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Home / News / Culture Watch / Barack Obama comes out against pop culture, rap
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Barack Obama with Kendrick Lamar in the Oval Office.

Barack Obama comes out against pop culture, rap

Famous for inviting to the White House misogynist rap artists who mix lyrics of drugs, one-night stands and violence, Barack Obama is now slamming pop culture for espousing bad values on young men.

Obama didn’t make the statements on a radio station where’s he’s regularly called in or a Hollywood gathering for the latest violent movie, but spoke at the “MBK Rising! My Brother’s Keeper Alliance” Summit in Oakland, Calif.. The former president explained how he felt about current-day culture.

“Let’s face it: A lot of hip-hop and rap music is built around me showing how I got more money than you, I can disrespect you and you can’t do nothing about it, I’m going to talk about you and punk you,’” Obama said during the event’s Q&A session (via the Washington Post). “Ironically, that actually shows the vulnerability that you feel!”

The former president didn’t feel that way in 2016 when he listed his favorite rappers on Sway in the Morning.

Obama showed his love Kendrick Lamar and others. “I think the young guys, Kendrick and Chance, are doing amazing work,” Obama said. “I love Drake, and the girls love Drake, and, you know, so, he’s commercially just doing great, and unbelievably talented.”

Obama went on to say he enjoyed an older rapper as well.  “You know, Jay Z’s still the king. I mean, you know, he’s got a track record,” he told Sway. “Same with Kanye [West], so there’s a lot of talent out there.

But today, Obama may have second thoughts, or as some suggest, is playing to middle America and the #MeToo movement.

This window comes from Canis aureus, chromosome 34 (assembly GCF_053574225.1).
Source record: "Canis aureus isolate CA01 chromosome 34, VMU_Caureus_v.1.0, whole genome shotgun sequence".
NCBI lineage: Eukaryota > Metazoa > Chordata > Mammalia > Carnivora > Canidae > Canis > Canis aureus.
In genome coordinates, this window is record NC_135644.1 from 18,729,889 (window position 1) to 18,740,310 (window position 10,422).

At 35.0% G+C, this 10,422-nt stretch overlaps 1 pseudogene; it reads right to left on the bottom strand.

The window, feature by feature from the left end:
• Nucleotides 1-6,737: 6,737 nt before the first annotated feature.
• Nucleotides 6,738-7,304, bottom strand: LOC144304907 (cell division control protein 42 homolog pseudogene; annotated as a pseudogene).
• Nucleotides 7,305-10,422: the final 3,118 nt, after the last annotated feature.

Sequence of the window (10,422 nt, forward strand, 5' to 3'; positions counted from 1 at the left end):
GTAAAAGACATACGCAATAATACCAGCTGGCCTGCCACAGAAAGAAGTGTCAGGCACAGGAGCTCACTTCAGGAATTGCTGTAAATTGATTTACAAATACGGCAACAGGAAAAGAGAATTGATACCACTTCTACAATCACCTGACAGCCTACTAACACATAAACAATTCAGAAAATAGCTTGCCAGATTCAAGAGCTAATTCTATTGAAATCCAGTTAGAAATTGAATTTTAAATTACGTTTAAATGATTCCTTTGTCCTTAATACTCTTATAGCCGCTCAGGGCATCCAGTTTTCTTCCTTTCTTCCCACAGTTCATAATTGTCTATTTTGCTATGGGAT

“We tend to rise to the expectations that are set for us,” the 57-year-old continued. “If a young boy is taught early on, ‘You are going to be kind to people, not bully people,’ that will have an impact. If you say, ‘You treat young women with respect. They are not objects. They are humans with the same aspirations and desires, and they are just as worthy of respect as you are,’ that has an impact.

“We’ve got to set that tone early in life,” he noted.

Earlier in the discussion, Obama — who was joined on-stage by NBA star Steph Curry — pointed out to the room full of teenagers that, “If you are really confident about your financial situation, you probably are not going to be wearing an eight-pound chain around your neck because you know, ‘I got bank. I don’t have to show you how much I’ve got because I feel good.'”

He added: “If you are very confident about your sexuality, you don’t have to have eight women around you twerking … because [you know], ‘I’ve got one woman, who I am very happy with. And she’s a strong woman.’”

Obama was in attendance for the two-day summit, which marked the five year anniversary since the former president launched “My Brother’s Keeper” — an initiative that aims to “address persistent opportunity gaps faced by boys and young men of color and ensure that all young people can reach their full potential.”

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